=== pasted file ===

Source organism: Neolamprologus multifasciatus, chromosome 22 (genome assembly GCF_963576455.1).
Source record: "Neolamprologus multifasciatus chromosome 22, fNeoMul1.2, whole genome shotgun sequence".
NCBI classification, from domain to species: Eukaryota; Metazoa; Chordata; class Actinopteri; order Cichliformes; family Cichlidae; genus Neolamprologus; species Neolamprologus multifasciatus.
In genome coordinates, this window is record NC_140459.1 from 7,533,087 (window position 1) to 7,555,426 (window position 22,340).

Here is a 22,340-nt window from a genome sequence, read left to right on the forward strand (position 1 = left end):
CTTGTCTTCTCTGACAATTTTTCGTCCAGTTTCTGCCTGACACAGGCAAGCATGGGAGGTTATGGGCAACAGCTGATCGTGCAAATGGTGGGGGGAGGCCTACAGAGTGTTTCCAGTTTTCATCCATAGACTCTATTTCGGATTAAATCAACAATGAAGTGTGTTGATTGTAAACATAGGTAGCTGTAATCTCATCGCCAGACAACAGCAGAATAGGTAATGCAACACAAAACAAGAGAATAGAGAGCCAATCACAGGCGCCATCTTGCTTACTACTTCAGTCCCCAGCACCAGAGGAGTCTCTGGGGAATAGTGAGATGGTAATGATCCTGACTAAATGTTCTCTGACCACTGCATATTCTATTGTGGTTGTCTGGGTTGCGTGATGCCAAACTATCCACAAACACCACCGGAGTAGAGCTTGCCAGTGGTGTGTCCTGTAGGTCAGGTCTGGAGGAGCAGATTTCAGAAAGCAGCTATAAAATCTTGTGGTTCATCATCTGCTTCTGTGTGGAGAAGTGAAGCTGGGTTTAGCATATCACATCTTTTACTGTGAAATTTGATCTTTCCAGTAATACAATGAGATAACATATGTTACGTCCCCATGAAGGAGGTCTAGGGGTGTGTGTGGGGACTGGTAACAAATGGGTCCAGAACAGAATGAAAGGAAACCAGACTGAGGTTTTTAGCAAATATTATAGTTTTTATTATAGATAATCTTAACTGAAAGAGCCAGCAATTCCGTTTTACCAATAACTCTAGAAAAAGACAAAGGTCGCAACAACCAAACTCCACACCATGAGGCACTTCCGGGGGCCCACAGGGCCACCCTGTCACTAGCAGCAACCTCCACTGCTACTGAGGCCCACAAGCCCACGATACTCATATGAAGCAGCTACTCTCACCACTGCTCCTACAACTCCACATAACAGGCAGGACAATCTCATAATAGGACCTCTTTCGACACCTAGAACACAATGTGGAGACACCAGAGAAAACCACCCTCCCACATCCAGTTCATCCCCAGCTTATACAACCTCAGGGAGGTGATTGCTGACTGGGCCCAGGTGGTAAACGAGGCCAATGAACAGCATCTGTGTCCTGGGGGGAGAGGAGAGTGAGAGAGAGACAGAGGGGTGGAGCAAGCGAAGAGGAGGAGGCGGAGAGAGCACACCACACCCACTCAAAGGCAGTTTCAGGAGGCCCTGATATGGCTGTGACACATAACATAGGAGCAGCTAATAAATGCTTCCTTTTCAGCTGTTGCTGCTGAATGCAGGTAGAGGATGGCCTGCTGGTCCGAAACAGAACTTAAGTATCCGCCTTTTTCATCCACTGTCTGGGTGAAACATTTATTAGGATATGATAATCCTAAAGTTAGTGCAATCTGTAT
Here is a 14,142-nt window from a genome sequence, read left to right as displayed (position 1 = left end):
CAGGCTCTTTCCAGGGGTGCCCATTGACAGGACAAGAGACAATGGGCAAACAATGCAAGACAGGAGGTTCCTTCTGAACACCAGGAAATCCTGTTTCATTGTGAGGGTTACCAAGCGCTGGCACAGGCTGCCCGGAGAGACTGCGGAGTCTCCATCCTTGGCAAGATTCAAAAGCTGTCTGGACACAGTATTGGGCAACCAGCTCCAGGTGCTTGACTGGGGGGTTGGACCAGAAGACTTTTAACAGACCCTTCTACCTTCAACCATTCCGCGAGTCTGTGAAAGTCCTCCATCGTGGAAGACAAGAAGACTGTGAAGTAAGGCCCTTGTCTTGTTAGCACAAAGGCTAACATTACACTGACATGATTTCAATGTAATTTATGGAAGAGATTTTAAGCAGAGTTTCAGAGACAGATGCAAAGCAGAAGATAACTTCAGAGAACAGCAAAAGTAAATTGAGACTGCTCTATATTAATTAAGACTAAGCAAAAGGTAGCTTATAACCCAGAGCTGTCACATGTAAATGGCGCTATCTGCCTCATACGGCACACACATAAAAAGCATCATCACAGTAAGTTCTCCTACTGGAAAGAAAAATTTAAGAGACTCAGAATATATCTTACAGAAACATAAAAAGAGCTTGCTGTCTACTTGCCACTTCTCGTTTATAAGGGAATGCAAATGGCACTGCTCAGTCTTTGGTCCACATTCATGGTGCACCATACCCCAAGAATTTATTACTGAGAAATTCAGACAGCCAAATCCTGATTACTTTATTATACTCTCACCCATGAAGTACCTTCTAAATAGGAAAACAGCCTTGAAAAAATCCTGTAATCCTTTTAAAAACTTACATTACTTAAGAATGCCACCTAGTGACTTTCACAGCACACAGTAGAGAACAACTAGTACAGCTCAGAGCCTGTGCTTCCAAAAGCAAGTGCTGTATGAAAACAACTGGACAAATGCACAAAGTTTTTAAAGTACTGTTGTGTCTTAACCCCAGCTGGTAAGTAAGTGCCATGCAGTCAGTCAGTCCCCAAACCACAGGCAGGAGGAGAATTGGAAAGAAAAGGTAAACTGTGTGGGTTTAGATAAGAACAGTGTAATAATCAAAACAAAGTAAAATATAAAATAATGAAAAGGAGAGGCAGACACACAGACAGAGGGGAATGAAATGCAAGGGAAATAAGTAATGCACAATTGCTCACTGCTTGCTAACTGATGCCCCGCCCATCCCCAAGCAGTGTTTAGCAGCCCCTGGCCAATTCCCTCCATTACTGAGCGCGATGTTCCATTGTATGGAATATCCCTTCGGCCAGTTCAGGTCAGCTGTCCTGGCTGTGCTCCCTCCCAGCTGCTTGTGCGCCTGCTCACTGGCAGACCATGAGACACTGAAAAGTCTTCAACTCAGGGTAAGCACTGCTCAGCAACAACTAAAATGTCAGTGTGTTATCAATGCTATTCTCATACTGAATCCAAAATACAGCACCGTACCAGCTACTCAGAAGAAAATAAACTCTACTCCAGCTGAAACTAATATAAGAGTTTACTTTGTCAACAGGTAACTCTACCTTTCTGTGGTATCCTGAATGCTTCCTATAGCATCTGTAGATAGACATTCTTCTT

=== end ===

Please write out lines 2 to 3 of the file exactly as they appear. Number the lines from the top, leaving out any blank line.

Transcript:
Source record: "Neolamprologus multifasciatus chromosome 22, fNeoMul1.2, whole genome shotgun sequence".
NCBI classification, from domain to species: Eukaryota; Metazoa; Chordata; class Actinopteri; order Cichliformes; family Cichlidae; genus Neolamprologus; species Neolamprologus multifasciatus.